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Dun Flodigarry



"Not far from the house is a small mound and so green is its grass that none can doubt the fairies dance there. Indeed, their music has often been heard: once, a man joined them in the dance and disappeared, but was rescued when, exactly one year later, his brother flung a knife so that it stuck in his clothing. He believed he had only danced for an hour."

- Otta F. Swire, Skye: The Island and its Legends, 1961, p. 48.

The "house" to which Swire refers is Flodigarry House, "now a hotel", and the only ancient site marked nearby on the map is "Dunflodigarry", which I suspect to be a broch. Perhaps this is the "mound" which Swire mentions (it is certainly close enough to the hotel: its national grid reference is the one I've used for this site). However, there are hints of a wider prehistoric significance to this landscape, since Swire also describes two suspiciously "holy" sounding wells: "Near Flodigarry House, and not far from the shore, are two wells. Once there was only one spring here and from it the people of the township drew their water" (Ibid). These people, however, were half of them Christian and half pagan, and a bitter quarrel sprang up over the well, "each faction trying to prevent the other from using it". They appealed to St. Turog, a hermit resident on nearby Flodigarry Island, to resolve the dispute, and the saint agreed, meeting with them at the well. The people, however, became so furious in recounting their grievances to the saint that they "fell upon one another with sticks and stones", causing the hermit to hit the well with his staff, so that it dried up, and return to his island. Several days later a sheepish-looking deputation of people implored St. Turog to return their well, which they promised to share between them peacefully in future. The saint separated the people into two groups, pagan and Christian, and used his staff to create a well for each of them:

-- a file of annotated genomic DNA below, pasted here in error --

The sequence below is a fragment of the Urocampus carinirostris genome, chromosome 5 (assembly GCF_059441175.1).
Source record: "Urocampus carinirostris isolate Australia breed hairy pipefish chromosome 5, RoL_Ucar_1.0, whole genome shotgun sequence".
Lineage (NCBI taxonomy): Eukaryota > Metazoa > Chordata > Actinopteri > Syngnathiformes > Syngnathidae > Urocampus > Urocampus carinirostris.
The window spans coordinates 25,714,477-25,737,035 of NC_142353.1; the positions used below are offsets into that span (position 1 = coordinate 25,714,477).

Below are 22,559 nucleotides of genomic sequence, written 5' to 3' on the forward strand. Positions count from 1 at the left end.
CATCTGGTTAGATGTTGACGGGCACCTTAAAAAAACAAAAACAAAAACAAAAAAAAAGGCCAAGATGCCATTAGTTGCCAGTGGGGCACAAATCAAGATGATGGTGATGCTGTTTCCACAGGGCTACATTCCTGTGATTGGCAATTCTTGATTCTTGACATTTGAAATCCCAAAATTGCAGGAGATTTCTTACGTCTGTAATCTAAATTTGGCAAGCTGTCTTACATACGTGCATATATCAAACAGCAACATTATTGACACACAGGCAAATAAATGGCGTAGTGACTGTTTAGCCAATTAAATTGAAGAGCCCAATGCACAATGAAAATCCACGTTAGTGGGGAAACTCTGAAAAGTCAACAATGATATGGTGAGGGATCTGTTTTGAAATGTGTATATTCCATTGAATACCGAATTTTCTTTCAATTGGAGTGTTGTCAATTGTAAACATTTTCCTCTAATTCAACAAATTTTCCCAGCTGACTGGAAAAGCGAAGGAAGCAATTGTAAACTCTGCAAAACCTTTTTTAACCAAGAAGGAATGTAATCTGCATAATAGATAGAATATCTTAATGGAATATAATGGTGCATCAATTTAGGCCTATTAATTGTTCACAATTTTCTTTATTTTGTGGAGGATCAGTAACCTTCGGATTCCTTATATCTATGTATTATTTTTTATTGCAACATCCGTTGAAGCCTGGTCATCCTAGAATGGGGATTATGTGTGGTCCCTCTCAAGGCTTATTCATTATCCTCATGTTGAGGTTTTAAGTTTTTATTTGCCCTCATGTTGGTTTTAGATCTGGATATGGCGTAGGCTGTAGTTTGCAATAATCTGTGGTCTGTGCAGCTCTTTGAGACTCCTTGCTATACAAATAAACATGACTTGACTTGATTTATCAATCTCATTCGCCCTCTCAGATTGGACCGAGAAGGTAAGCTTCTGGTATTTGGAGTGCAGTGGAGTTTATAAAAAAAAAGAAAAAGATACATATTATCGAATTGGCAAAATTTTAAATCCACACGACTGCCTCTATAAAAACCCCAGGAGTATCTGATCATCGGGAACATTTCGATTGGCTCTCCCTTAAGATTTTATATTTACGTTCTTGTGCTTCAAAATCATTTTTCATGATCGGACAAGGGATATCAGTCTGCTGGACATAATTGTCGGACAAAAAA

"The people were delighted and surrounded the old man with shouts of joy. Then he bade them, lest they forget their folly, to go sunwise round each well on the first day of each month before filling their vessels and drop into the well an offering of gratitude for the water. This they promised to do ever after. The two springs sometimes overflow into the rock-pools below. Where one overflows can still be found holy relics, sacred medals and little carved crosses; below the other the finds are quite different, being beads, carved shells, and curios; but below both are small coins."

- Swire, op. cit., p, 49.
TomBo Posted by TomBo
30th June 2004ce
Edited 30th June 2004ce

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